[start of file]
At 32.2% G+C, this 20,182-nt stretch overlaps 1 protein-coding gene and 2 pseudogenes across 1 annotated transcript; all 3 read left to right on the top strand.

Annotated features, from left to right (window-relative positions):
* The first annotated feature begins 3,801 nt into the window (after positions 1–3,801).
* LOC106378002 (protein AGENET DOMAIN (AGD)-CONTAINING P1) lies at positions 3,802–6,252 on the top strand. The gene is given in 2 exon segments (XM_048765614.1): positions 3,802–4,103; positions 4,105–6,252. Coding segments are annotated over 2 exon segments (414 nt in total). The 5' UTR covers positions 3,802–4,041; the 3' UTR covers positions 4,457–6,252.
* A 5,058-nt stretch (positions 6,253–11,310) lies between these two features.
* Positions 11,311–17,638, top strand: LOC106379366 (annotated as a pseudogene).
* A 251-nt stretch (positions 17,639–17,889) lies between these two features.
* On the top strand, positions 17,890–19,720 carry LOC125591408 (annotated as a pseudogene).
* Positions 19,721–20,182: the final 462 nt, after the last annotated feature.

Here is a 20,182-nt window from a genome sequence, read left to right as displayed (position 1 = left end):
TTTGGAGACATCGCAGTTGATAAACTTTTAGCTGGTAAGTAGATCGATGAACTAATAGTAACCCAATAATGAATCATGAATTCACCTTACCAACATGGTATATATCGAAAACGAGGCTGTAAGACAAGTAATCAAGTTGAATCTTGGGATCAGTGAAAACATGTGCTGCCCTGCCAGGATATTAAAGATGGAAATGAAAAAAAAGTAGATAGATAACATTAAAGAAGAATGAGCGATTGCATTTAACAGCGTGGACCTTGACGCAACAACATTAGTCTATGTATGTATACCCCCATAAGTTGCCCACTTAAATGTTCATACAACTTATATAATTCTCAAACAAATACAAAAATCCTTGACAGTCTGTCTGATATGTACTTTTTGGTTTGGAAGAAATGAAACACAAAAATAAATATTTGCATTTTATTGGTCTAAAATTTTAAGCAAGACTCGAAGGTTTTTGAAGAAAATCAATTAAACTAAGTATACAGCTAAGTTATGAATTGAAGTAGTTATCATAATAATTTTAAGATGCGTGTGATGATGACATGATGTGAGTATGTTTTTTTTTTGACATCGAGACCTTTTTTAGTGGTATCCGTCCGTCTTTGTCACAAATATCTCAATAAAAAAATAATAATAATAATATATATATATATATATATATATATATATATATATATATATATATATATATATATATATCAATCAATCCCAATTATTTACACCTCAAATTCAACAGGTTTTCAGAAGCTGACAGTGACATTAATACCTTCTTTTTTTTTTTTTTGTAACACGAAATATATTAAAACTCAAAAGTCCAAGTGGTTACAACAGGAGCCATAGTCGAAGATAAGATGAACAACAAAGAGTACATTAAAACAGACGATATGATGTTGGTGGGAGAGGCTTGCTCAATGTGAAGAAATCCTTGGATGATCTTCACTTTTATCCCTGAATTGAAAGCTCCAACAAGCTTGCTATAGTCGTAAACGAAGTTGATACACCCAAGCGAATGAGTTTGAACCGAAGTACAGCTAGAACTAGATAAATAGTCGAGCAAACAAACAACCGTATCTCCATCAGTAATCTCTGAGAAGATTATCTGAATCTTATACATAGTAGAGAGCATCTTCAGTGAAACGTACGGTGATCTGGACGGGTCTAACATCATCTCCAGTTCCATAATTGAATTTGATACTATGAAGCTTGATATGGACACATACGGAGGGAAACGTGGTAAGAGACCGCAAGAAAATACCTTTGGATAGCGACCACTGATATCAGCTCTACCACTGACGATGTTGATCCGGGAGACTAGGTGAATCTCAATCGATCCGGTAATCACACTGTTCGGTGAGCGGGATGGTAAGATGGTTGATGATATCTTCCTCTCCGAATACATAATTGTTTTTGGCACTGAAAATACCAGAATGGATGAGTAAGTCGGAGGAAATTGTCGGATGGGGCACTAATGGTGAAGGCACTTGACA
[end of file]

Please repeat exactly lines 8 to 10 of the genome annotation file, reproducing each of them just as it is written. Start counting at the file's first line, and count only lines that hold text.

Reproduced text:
* On the top strand, positions 17,890–19,720 carry LOC125591408 (annotated as a pseudogene).
* Positions 19,721–20,182: the final 462 nt, after the last annotated feature.

Here is a 20,182-nt window from a genome sequence, read left to right as displayed (position 1 = left end):